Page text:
# Why this font is everywhere

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#### stealth6

##### insert witty tagline here
I'm a bit of a font-junkie. It's kind of a condition. OK, fine it's in fact a weird obsession of mine....I'll admit it. I actually worked in graphic design for many years (and still do some freelance work here and there), and I've always had a bit of a thing about fonts and logos.

This was a pretty cool video, thanks for posting.

This video....
... is one of my all time favorites from SNL. I doubt many people would find it anywhere near as funny as I do, but it hits pretty close to home for me.

s6

#### Funkworks

##### Well-Known Member
I would not have understood the SNL video without you saying graphic designers like it. Now I get it. But if graphic designers are expected to create new fonts on a regular basis, that’s impressive.

#### stealth6

##### insert witty tagline here
Yeah, it goes even a bit deeper.

The actual font in question..."Papyrus" .....is WAY overused, and folks like me who actually pay attention to such things generally roll our eyes every time we see it. And even more so, it's unbelievably lazy for a designer to simply use a font and call it a logo. It's NOT a logo, it's just a font.

And there's a little (absolutely hilarious to me) added joke right in the end of the video. It ends with the word "papyrus" flashed on the screen. The joke is that the font used there is one called "Comic Sans", which is pretty much THE most over(and inappropriately) used font of a certain era.

On the off chance that anyone besides me finds any of this even remotely interesting, I can recommend a pretty cool book called "Stop Stealing Sheep (and find out how type really works)" by Spiekermann & Ginger. Fun for font geeks!

s6

#### neil_w

##### Yum yum rockety goodness
TRF Supporter
I remember being amazed at how incredibly geeky and narrow-focused that SNL be was. I loved it. I don't know if I noticed that Papyrus text was shown in Comic Sans there at the end. That is just... *chef's kiss*

#### stealth6

##### insert witty tagline here
I remember being amazed at how incredibly geeky and narrow-focused that SNL be was.
Exactly my own reaction. In my case, it honestly felt like they did a skit especially for me, it was weird. I found it just completely hilarious, but yet couldn't think of anyone I knew who would probably feel the same, or even "get it".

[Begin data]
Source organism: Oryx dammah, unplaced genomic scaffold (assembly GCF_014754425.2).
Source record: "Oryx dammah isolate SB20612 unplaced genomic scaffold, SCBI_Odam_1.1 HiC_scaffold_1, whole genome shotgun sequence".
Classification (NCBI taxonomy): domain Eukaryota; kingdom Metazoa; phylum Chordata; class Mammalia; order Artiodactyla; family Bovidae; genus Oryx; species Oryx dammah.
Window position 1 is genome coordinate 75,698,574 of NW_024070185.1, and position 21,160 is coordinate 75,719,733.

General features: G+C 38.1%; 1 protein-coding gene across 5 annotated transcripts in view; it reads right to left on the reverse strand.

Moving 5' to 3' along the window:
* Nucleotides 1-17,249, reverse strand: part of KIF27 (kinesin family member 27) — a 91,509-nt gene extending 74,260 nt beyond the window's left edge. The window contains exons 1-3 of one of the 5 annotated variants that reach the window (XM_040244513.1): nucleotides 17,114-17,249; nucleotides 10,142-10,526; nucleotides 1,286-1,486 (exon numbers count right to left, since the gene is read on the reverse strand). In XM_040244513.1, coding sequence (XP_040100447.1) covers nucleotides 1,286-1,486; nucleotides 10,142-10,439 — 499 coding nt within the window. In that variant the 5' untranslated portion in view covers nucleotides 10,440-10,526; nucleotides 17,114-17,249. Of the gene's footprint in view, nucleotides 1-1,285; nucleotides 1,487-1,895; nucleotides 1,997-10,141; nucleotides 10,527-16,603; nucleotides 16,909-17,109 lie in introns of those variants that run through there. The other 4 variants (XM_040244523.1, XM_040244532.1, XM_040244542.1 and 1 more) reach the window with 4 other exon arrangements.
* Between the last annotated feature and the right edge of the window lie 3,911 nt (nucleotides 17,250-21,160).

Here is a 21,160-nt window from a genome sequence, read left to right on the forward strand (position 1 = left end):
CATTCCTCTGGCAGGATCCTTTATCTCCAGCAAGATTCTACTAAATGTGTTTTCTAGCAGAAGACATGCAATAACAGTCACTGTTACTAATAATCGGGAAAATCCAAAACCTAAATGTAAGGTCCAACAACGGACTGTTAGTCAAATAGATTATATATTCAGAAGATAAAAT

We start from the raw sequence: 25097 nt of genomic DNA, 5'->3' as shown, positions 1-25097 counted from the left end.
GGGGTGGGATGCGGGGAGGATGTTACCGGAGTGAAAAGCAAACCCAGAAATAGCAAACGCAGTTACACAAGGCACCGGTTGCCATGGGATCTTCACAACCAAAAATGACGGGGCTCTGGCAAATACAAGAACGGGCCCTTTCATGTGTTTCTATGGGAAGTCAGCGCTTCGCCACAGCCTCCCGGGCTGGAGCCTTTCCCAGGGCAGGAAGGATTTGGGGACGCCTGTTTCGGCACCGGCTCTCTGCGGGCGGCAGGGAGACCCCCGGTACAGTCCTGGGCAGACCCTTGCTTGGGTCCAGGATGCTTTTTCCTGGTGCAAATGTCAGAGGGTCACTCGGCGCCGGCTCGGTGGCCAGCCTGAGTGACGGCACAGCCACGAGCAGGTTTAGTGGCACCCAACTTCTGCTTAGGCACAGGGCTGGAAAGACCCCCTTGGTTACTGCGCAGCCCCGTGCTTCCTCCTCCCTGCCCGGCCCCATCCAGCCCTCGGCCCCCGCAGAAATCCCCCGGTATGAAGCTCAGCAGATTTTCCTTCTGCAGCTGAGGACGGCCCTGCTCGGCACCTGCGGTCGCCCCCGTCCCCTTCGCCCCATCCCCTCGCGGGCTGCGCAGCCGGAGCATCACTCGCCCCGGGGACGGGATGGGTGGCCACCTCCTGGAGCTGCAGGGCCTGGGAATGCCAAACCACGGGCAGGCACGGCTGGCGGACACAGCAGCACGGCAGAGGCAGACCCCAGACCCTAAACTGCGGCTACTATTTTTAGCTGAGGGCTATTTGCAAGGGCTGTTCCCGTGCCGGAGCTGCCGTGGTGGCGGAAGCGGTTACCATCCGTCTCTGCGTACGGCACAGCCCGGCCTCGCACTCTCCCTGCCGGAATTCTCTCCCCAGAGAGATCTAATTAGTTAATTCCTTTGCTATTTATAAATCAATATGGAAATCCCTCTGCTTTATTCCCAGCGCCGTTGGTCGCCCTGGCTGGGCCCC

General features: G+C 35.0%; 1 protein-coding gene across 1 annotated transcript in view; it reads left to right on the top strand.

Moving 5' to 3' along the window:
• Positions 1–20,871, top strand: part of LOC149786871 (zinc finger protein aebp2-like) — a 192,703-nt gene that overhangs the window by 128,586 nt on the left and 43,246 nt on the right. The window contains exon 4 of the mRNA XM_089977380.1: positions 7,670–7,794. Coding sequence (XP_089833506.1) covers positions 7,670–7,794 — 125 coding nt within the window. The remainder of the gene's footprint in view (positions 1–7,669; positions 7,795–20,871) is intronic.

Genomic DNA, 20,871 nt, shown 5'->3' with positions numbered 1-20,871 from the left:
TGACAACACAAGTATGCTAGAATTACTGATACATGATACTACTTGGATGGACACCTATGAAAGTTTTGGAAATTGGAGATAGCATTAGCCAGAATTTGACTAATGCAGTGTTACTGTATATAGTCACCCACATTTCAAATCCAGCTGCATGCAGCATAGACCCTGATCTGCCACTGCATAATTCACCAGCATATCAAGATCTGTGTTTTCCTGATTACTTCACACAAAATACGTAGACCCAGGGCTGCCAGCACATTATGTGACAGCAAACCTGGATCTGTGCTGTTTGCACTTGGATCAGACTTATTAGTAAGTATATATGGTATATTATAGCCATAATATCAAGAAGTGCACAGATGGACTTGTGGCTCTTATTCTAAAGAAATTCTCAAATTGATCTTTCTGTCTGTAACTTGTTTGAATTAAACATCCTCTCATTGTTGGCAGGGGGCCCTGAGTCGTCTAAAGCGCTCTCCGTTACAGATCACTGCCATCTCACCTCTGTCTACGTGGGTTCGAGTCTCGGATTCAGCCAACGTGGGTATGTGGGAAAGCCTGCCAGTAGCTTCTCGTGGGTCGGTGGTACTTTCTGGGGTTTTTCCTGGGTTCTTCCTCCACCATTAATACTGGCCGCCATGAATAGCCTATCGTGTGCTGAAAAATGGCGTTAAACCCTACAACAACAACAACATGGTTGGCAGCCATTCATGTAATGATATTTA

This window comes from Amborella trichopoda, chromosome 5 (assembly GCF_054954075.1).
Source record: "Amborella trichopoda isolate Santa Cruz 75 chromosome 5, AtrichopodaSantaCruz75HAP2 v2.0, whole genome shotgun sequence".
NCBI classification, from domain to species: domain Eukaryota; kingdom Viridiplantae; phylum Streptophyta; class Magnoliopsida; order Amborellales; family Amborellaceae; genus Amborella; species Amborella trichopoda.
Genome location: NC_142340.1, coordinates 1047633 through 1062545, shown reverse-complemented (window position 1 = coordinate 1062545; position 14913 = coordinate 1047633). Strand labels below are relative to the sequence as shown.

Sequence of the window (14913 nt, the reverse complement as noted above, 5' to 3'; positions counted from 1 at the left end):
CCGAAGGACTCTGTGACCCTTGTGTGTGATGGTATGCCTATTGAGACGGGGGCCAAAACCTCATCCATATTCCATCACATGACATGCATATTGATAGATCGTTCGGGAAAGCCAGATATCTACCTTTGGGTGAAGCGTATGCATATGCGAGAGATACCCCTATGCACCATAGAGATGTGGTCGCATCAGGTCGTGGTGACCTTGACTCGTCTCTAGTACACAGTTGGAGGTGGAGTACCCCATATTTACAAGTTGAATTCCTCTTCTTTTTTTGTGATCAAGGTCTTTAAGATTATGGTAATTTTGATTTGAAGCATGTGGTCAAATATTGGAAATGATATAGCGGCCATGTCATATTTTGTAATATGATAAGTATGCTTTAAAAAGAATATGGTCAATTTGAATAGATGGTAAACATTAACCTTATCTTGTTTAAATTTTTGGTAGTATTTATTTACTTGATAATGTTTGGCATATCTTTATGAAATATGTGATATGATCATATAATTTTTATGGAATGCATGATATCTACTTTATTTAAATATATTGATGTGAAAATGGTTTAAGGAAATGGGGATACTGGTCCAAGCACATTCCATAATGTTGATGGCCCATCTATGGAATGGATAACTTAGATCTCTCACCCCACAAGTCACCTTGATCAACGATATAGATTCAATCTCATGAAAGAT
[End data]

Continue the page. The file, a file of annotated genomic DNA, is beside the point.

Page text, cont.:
s6

#### Cape Byron

##### The BAR formerly known as Skippy-2
TRF Supporter
I remember being amazed at how incredibly geeky and narrow-focused that SNL be was. I loved it. I don't know if I noticed that Papyrus text was shown in Comic Sans there at the end. That is just... *chef's kiss*
At one stage I taught a group of writing students who had to submit assignments as Word files each week. They were told they had to be double spaced Times New Roman OR Arial. Combinations of both were not acceptable. Anything written in Comic Sans was declared a 'non-submission'. Only one person ever tested my resolve on that...

BTW, 'Comic Sans' is Latin for 'I have no brain'.

#### NateB

##### Well-Known Member
Of course, there is a relevant XKCD.

#### KC3KNM

##### Well-Known Member
TRF Supporter
This is the Papyrus I'm most familiar with, oddly enough they didn't use the Papyrus font on the cover art.

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#### Rktman

##### Eric
TRF Supporter
I'm a bit of a font-junkie. It's kind of a condition. OK, fine it's in fact a weird obsession of mine....I'll admit it. I actually worked in graphic design for many years (and still do some freelance work here and there), and I've always had a bit of a thing about fonts and logos.

This was a pretty cool video, thanks for posting.

This video....
... is one of my all time favorites from SNL. I doubt many people would find it anywhere near as funny as I do, but it hits pretty close to home for me.

s6
I can totally relate, hilarious!